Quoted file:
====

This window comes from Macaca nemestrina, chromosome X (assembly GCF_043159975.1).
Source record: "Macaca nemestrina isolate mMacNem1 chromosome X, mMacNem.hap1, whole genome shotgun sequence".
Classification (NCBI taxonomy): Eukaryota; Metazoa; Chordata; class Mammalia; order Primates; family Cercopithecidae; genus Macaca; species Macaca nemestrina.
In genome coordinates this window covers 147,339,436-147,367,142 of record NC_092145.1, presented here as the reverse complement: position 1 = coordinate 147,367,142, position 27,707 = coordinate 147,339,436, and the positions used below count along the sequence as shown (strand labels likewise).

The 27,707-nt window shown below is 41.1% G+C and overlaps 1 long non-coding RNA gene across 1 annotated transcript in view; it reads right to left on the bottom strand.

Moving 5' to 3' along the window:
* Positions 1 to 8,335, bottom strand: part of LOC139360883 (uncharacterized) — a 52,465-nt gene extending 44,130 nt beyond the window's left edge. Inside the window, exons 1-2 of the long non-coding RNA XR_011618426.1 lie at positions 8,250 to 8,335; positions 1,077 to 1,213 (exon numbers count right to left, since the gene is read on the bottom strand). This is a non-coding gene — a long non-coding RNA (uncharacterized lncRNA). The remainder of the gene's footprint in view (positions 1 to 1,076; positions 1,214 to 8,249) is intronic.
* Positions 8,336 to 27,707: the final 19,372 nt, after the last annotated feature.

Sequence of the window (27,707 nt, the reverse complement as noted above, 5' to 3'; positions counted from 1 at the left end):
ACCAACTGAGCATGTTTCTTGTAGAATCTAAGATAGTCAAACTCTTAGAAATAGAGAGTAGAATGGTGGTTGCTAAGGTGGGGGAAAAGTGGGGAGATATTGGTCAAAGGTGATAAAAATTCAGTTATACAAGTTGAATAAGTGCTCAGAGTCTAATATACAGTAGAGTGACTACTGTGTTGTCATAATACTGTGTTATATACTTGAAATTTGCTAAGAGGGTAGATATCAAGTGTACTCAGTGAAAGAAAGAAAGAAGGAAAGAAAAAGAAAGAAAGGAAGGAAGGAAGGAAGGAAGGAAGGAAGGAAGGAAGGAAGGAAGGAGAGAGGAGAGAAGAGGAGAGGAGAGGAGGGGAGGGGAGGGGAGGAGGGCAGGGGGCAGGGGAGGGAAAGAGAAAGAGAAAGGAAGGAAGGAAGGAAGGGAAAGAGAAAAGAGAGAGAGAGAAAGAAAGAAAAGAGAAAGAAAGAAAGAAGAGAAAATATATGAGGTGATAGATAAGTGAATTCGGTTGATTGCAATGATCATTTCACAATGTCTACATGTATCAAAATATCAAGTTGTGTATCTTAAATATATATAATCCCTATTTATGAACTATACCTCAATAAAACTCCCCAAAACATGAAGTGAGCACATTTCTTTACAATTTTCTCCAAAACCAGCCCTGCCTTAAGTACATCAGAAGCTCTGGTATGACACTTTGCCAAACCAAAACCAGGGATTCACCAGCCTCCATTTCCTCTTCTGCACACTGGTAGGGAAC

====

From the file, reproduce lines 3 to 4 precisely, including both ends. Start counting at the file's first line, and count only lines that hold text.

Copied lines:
Classification (NCBI taxonomy): Eukaryota; Metazoa; Chordata; class Mammalia; order Primates; family Cercopithecidae; genus Macaca; species Macaca nemestrina.
In genome coordinates this window covers 147,339,436-147,367,142 of record NC_092145.1, presented here as the reverse complement: position 1 = coordinate 147,367,142, position 27,707 = coordinate 147,339,436, and the positions used below count along the sequence as shown (strand labels likewise).